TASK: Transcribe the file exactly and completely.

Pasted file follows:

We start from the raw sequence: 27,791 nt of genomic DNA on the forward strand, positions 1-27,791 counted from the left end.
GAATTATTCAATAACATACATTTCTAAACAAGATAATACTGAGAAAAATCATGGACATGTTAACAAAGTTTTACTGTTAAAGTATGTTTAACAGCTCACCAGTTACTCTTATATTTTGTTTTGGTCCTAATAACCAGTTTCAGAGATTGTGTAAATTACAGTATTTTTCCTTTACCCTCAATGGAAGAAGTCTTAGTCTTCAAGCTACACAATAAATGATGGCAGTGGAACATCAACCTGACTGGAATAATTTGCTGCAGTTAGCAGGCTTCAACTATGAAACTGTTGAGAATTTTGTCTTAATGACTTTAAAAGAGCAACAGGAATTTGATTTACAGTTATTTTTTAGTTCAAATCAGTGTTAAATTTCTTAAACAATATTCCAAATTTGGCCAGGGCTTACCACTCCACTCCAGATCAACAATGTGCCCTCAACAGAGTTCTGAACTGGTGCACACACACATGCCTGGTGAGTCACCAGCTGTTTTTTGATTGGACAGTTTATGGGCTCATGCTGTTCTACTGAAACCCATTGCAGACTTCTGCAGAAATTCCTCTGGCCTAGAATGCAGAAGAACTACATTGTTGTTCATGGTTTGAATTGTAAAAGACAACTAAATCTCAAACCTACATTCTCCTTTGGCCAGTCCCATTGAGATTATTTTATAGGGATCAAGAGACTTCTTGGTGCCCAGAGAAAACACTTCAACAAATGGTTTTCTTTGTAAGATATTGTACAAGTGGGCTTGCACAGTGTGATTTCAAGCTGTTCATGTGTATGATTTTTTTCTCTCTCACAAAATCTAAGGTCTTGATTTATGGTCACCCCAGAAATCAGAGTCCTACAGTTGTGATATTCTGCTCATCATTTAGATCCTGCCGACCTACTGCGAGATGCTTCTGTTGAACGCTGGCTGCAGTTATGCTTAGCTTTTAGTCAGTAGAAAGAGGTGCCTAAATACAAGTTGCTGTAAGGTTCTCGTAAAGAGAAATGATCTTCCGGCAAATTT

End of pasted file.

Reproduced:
We start from the raw sequence: 27,791 nt of genomic DNA on the forward strand, positions 1-27,791 counted from the left end.
GAATTATTCAATAACATACATTTCTAAACAAGATAATACTGAGAAAAATCATGGACATGTTAACAAAGTTTTACTGTTAAAGTATGTTTAACAGCTCACCAGTTACTCTTATATTTTGTTTTGGTCCTAATAACCAGTTTCAGAGATTGTGTAAATTACAGTATTTTTCCTTTACCCTCAATGGAAGAAGTCTTAGTCTTCAAGCTACACAATAAATGATGGCAGTGGAACATCAACCTGACTGGAATAATTTGCTGCAGTTAGCAGGCTTCAACTATGAAACTGTTGAGAATTTTGTCTTAATGACTTTAAAAGAGCAACAGGAATTTGATTTACAGTTATTTTTTAGTTCAAATCAGTGTTAAATTTCTTAAACAATATTCCAAATTTGGCCAGGGCTTACCACTCCACTCCAGATCAACAATGTGCCCTCAACAGAGTTCTGAACTGGTGCACACACACATGCCTGGTGAGTCACCAGCTGTTTTTTGATTGGACAGTTTATGGGCTCATGCTGTTCTACTGAAACCCATTGCAGACTTCTGCAGAAATTCCTCTGGCCTAGAATGCAGAAGAACTACATTGTTGTTCATGGTTTGAATTGTAAAAGACAACTAAATCTCAAACCTACATTCTCCTTTGGCCAGTCCCATTGAGATTATTTTATAGGGATCAAGAGACTTCTTGGTGCCCAGAGAAAACACTTCAACAAATGGTTTTCTTTGTAAGATATTGTACAAGTGGGCTTGCACAGTGTGATTTCAAGCTGTTCATGTGTATGATTTTTTTCTCTCTCACAAAATCTAAGGTCTTGATTTATGGTCACCCCAGAAATCAGAGTCCTACAGTTGTGATATTCTGCTCATCATTTAGATCCTGCCGACCTACTGCGAGATGCTTCTGTTGAACGCTGGCTGCAGTTATGCTTAGCTTTTAGTCAGTAGAAAGAGGTGCCTAAATACAAGTTGCTGTAAGGTTCTCGTAAAGAGAAATGATCTTCCGGCAAATTT